You’d think after becoming a Creative Screenwriting Expo finalist, we’d stop rewriting Slavery by Another Name (SBAN) and consider it “done.” Well, you don’t know me then.
I’m a competitive freak, and the fact is, being a finalist is an honor, but it’s not winning. A panel of judges considered another script better than ours. When any competition bitchslaps me, I come back the only way I know how … with a rewrite.
The benefit of being a finalist is we know the script is good. But now we need to make it great. I immediately went back through all the notes I’ve received over the past year and asked, “Jeanne, what’s your gut instinct?”
Oh yeah, baby, this is no minor rewrite. I don’t do anything half-ass.
When I looked at my own notes scribbled in earlier versions, I saw penciled in the margin, “Is he really our guy?” Every time I wrote for him, I struggled. I knew something was off before I finished draft one, but I didn’t trust my instincts. Instead I let myself be swayed by what I thought Hollywood would want.
That is lesson number one. Yes, you need to write a marketable script you can sell, but once you have that high-concept hook, you need to make this story your own. Give it your perspective and your voice. Tell it in a way only you can tell it. That’s what this rewrite is – authenticity of our writing voice and pushing this story to the next level.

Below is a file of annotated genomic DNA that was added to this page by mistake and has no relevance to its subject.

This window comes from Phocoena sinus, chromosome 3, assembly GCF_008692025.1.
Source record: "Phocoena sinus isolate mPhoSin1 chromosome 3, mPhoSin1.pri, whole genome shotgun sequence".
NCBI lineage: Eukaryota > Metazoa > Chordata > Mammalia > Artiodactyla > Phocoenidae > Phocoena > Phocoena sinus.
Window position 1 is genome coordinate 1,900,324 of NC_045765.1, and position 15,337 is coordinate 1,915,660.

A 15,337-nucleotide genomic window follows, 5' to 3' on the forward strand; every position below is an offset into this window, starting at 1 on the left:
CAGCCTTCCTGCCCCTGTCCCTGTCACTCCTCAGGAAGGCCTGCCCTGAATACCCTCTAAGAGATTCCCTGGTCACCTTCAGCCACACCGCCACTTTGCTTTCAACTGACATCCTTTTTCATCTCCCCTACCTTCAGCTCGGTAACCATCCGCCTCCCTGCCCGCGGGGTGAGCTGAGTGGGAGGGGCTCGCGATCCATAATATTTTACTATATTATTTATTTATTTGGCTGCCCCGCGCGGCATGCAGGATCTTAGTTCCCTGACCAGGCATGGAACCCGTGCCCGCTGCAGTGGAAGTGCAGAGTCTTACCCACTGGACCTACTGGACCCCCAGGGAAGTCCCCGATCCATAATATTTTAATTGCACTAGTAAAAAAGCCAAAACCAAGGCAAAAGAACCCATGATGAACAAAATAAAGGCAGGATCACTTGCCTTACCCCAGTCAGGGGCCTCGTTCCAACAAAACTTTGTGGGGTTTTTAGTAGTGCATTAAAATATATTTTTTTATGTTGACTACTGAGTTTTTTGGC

To really push this sucker up the hill, we needed a stronger lead. So today, I sat down with colored index cards – blue for the old protagonist, green for the new – and spread them around my gigantic dining room table. No one is allowed to eat until I’m done.
Social services will be here any minute, I’m sure.
Someone tweeted the other day stating they do three or four rewrites and wanted to know how many I had done of SBAN. I truthfully have no idea. And I don’t care. I’ll rewrite this a hundred more times if that’s what it takes.
I want it done right. Period.
Listen to your gut. Always. But the bigger lesson is, it’s never too late to fix it. That is what a rewrite is for. Don’t be afraid to hack your script to pieces. What’s the worst that can happen? If it doesn’t work, just go back to the last solid version you had.
Most importantly, trust you gut. When you read notes, don’t change things unless you believe they should be changed. This is the only time you will have full control of your work. Don’t take the chance of submitting it before it’s ready and then having to make changes based on the execs wishes. The reality is, the closer to a shooting script you can give them, the less fearful they’ll be of being stuck in development hell.
So rip that sucker apart and see what diamonds are hiding within. And don’t be afraid to step outside of the box.
Outside the boundaries is where great scripts hide.